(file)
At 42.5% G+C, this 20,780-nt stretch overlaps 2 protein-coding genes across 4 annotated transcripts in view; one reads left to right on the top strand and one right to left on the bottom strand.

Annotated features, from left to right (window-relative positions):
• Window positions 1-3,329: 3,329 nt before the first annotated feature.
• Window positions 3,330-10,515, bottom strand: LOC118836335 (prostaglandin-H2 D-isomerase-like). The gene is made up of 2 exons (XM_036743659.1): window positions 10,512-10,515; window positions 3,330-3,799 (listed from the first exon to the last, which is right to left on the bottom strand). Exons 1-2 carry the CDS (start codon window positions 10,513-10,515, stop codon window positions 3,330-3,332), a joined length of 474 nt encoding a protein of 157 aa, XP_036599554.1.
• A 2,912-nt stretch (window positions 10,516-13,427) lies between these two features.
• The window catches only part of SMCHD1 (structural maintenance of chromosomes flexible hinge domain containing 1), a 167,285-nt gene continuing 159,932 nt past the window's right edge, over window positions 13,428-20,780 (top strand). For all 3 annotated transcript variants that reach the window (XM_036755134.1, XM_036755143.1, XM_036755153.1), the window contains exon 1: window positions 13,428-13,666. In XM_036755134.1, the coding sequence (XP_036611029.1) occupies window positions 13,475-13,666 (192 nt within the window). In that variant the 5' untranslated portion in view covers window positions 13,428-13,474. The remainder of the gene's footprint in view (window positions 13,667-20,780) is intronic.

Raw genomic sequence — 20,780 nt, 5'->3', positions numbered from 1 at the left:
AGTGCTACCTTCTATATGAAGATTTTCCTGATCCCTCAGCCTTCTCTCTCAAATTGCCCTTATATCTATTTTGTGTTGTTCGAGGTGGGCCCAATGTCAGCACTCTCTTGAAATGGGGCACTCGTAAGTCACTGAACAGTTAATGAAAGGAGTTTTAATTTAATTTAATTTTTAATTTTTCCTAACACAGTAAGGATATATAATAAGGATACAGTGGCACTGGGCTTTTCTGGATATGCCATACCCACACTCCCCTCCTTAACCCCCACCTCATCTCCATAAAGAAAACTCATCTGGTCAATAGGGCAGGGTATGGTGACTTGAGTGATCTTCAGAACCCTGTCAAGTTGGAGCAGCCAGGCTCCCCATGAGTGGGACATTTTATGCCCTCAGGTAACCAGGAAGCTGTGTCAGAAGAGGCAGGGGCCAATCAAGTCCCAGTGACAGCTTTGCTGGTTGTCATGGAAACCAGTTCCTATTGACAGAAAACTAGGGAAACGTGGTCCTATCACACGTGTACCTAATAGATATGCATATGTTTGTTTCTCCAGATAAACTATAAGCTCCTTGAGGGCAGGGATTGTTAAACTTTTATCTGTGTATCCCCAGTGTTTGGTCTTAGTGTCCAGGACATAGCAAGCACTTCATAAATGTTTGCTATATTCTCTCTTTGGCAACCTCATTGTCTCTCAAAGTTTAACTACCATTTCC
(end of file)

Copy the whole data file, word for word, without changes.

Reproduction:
At 42.5% G+C, this 20,780-nt stretch overlaps 2 protein-coding genes across 4 annotated transcripts in view; one reads left to right on the top strand and one right to left on the bottom strand.

Annotated features, from left to right (window-relative positions):
• Window positions 1-3,329: 3,329 nt before the first annotated feature.
• Window positions 3,330-10,515, bottom strand: LOC118836335 (prostaglandin-H2 D-isomerase-like). The gene is made up of 2 exons (XM_036743659.1): window positions 10,512-10,515; window positions 3,330-3,799 (listed from the first exon to the last, which is right to left on the bottom strand). Exons 1-2 carry the CDS (start codon window positions 10,513-10,515, stop codon window positions 3,330-3,332), a joined length of 474 nt encoding a protein of 157 aa, XP_036599554.1.
• A 2,912-nt stretch (window positions 10,516-13,427) lies between these two features.
• The window catches only part of SMCHD1 (structural maintenance of chromosomes flexible hinge domain containing 1), a 167,285-nt gene continuing 159,932 nt past the window's right edge, over window positions 13,428-20,780 (top strand). For all 3 annotated transcript variants that reach the window (XM_036755134.1, XM_036755143.1, XM_036755153.1), the window contains exon 1: window positions 13,428-13,666. In XM_036755134.1, the coding sequence (XP_036611029.1) occupies window positions 13,475-13,666 (192 nt within the window). In that variant the 5' untranslated portion in view covers window positions 13,428-13,474. The remainder of the gene's footprint in view (window positions 13,667-20,780) is intronic.

Raw genomic sequence — 20,780 nt, 5'->3', positions numbered from 1 at the left:
AGTGCTACCTTCTATATGAAGATTTTCCTGATCCCTCAGCCTTCTCTCTCAAATTGCCCTTATATCTATTTTGTGTTGTTCGAGGTGGGCCCAATGTCAGCACTCTCTTGAAATGGGGCACTCGTAAGTCACTGAACAGTTAATGAAAGGAGTTTTAATTTAATTTAATTTTTAATTTTTCCTAACACAGTAAGGATATATAATAAGGATACAGTGGCACTGGGCTTTTCTGGATATGCCATACCCACACTCCCCTCCTTAACCCCCACCTCATCTCCATAAAGAAAACTCATCTGGTCAATAGGGCAGGGTATGGTGACTTGAGTGATCTTCAGAACCCTGTCAAGTTGGAGCAGCCAGGCTCCCCATGAGTGGGACATTTTATGCCCTCAGGTAACCAGGAAGCTGTGTCAGAAGAGGCAGGGGCCAATCAAGTCCCAGTGACAGCTTTGCTGGTTGTCATGGAAACCAGTTCCTATTGACAGAAAACTAGGGAAACGTGGTCCTATCACACGTGTACCTAATAGATATGCATATGTTTGTTTCTCCAGATAAACTATAAGCTCCTTGAGGGCAGGGATTGTTAAACTTTTATCTGTGTATCCCCAGTGTTTGGTCTTAGTGTCCAGGACATAGCAAGCACTTCATAAATGTTTGCTATATTCTCTCTTTGGCAACCTCATTGTCTCTCAAAGTTTAACTACCATTTCC